"It's a fallacy that one breed is more dangerous than another," he said. "Everyone has prejudices ... but the willingness to bite is probably the same, on average, in a bichon frise as in a Great Dane."
Mugford recommends that owners take action as soon as they spot any warning signs -- by going to a dog trainer or qualified behaviorist, asking a veterinarian for advice or investing in a muzzle.
"If you have a big dog, or several big dogs, it's pretty obvious that you must take it very seriously indeed," he said. "Assume that the worst can or might happen."
The laws in Britain are sufficient to protect people if they are enforced, he said. "But more than anything, we need common sense -- punishment after the act is not the solution, we need behavior that anticipates problems."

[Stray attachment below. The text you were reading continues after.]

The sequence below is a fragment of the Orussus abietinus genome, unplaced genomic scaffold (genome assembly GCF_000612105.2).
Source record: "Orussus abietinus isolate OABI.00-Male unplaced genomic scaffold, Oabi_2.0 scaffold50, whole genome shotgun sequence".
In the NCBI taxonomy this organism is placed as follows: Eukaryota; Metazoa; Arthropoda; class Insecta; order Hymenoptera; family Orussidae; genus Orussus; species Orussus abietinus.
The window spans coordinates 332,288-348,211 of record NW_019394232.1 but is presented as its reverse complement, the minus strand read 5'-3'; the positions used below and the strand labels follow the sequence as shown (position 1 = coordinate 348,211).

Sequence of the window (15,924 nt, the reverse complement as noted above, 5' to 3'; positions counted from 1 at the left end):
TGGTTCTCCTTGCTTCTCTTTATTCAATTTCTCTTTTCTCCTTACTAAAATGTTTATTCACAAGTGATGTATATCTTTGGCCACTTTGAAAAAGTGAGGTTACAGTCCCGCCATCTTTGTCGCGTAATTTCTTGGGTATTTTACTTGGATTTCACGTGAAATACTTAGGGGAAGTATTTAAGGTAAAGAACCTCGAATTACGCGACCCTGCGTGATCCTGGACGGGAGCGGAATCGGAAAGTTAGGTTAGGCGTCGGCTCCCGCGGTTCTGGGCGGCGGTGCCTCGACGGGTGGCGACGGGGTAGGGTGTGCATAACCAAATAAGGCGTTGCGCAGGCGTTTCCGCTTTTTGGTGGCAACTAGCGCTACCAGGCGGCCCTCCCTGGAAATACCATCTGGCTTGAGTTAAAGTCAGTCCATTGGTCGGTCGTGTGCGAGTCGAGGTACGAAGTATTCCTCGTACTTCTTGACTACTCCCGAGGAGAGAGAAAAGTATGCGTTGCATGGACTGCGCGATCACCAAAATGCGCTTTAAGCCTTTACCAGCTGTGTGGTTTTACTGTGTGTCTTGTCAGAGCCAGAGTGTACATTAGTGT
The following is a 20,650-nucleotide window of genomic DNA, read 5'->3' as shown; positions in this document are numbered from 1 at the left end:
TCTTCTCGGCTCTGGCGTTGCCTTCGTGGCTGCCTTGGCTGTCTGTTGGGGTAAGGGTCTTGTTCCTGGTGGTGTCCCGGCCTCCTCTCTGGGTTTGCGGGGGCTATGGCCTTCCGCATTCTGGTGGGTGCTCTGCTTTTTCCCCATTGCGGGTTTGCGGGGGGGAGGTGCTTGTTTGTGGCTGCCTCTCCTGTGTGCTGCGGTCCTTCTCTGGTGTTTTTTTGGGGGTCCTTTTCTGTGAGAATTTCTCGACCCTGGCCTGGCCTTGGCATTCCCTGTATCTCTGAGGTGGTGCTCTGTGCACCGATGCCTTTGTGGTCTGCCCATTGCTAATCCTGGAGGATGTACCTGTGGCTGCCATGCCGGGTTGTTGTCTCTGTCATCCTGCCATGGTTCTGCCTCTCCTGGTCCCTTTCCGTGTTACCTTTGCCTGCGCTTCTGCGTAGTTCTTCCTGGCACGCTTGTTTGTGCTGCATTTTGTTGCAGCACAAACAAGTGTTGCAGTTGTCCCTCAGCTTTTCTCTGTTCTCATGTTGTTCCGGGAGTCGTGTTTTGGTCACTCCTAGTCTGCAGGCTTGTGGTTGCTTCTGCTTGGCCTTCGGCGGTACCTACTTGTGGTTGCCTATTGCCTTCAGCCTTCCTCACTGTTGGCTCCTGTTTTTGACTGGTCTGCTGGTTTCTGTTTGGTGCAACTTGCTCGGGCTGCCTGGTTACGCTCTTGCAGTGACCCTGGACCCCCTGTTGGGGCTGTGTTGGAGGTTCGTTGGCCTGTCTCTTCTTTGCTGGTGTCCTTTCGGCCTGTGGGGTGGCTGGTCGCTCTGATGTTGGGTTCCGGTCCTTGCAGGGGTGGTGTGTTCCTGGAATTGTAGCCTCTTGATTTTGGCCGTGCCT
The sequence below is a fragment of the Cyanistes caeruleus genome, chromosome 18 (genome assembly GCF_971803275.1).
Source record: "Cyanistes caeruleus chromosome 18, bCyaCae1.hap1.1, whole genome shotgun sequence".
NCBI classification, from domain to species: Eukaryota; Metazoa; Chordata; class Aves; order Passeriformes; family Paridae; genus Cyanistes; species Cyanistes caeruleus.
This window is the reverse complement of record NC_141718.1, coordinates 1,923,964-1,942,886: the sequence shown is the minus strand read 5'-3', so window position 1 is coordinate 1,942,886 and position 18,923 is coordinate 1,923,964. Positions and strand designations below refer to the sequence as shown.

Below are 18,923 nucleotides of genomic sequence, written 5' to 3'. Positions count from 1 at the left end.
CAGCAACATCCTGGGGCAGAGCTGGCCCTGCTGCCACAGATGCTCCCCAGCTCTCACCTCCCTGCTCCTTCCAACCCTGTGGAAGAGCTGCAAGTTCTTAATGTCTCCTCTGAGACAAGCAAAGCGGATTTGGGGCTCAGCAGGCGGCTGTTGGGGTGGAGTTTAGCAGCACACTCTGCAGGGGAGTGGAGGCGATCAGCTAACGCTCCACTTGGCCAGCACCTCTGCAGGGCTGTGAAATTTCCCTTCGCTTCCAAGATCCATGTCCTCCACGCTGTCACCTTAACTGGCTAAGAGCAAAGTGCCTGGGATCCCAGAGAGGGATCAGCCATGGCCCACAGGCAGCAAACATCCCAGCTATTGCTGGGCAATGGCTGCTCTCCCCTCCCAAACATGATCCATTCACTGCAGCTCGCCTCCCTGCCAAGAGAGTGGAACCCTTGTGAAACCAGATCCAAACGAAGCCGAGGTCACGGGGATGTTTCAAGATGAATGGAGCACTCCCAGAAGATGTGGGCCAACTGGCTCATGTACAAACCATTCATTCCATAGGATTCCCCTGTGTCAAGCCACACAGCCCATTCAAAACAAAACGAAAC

Pit bull issue
The debate over dangerous dogs is also heated in the United States, where the Humane Society has been campaigning against a Maryland Court of Appeals ruling in August that pit bull terriers are "inherently dangerous."
Under the ruling, dog owners and their landlords are responsible for any injuries caused by pit bulls.
The Humane Society says it's wrong to discriminate by breed.
"Singling out a particular breed or type of dog has repeatedly been proven to be ineffective at curbing dog bites because breed alone is not predictive of whether a dog may pose a danger," its website says.
"A dog's propensity to bite is a product of several factors primarily under the owner's control, including early socialization, whether the dog is spayed or neutered and whether the dog is isolated or chained."